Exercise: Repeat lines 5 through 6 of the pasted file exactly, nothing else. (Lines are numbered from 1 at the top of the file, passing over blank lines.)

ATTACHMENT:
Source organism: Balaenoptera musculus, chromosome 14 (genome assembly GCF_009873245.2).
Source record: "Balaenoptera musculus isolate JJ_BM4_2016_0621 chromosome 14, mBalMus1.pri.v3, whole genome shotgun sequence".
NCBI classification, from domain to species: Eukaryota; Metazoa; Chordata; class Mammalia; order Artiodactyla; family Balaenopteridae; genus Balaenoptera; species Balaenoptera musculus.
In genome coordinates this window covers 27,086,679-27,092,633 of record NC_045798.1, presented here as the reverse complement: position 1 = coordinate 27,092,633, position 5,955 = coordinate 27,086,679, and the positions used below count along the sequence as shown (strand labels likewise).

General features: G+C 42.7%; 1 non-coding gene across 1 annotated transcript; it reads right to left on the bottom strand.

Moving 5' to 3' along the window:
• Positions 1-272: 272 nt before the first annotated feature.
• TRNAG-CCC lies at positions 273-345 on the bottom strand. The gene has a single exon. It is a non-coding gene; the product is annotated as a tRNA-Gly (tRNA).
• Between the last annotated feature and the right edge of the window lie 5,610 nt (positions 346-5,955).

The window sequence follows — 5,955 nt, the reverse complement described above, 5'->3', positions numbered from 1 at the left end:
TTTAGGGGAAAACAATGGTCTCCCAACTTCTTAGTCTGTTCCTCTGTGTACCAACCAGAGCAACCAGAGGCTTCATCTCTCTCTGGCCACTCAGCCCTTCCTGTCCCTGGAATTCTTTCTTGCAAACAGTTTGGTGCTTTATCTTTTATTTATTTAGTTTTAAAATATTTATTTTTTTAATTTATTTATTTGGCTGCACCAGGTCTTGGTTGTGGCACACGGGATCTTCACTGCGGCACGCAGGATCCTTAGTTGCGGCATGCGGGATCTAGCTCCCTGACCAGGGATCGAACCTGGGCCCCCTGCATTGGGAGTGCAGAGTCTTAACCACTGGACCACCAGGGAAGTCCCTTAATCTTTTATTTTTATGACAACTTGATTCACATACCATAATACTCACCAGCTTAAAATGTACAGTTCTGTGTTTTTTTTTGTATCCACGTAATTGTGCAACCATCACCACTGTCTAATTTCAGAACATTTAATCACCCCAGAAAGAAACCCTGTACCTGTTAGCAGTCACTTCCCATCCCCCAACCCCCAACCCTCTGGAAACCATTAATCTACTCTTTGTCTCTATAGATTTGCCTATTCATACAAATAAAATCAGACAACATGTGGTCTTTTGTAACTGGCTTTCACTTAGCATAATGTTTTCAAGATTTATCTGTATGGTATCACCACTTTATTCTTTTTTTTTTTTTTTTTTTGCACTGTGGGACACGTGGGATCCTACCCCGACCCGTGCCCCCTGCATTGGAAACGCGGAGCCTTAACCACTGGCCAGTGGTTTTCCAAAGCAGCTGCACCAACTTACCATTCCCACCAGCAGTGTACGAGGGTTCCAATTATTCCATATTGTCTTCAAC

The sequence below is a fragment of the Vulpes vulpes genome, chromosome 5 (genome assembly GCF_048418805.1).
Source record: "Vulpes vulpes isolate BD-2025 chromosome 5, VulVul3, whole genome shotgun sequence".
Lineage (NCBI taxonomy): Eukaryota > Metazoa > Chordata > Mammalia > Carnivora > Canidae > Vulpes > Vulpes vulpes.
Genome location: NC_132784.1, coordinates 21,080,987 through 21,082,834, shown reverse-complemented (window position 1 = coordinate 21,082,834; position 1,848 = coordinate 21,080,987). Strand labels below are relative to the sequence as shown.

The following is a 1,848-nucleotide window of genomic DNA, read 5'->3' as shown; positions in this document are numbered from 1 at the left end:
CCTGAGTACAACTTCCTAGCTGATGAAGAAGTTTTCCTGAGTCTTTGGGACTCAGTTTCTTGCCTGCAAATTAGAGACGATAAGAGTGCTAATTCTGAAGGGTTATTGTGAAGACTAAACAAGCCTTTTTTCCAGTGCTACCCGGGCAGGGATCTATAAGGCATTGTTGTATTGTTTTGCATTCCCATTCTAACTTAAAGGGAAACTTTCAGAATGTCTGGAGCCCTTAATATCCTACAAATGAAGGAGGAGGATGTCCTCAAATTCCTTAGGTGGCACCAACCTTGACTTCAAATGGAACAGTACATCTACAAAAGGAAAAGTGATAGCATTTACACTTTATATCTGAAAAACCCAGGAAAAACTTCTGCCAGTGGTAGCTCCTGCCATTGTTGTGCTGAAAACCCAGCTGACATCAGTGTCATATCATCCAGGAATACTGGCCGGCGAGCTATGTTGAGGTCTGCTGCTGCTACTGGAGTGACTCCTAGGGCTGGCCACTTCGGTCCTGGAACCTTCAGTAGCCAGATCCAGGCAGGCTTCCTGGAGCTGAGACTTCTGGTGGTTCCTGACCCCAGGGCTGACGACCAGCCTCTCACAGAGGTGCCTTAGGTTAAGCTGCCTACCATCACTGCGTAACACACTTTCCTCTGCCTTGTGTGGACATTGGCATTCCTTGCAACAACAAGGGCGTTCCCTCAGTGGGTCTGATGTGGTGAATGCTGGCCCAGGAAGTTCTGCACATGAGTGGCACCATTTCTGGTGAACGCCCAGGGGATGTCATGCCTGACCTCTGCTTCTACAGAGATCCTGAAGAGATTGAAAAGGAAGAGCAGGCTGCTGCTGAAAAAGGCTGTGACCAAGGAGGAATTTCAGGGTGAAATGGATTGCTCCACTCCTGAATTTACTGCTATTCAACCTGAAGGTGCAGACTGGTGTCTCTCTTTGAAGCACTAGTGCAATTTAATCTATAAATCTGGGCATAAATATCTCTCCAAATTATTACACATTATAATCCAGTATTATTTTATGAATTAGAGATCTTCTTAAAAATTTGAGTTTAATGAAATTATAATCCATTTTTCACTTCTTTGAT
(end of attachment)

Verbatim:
General features: G+C 42.7%; 1 non-coding gene across 1 annotated transcript; it reads right to left on the bottom strand.

Moving 5' to 3' along the window: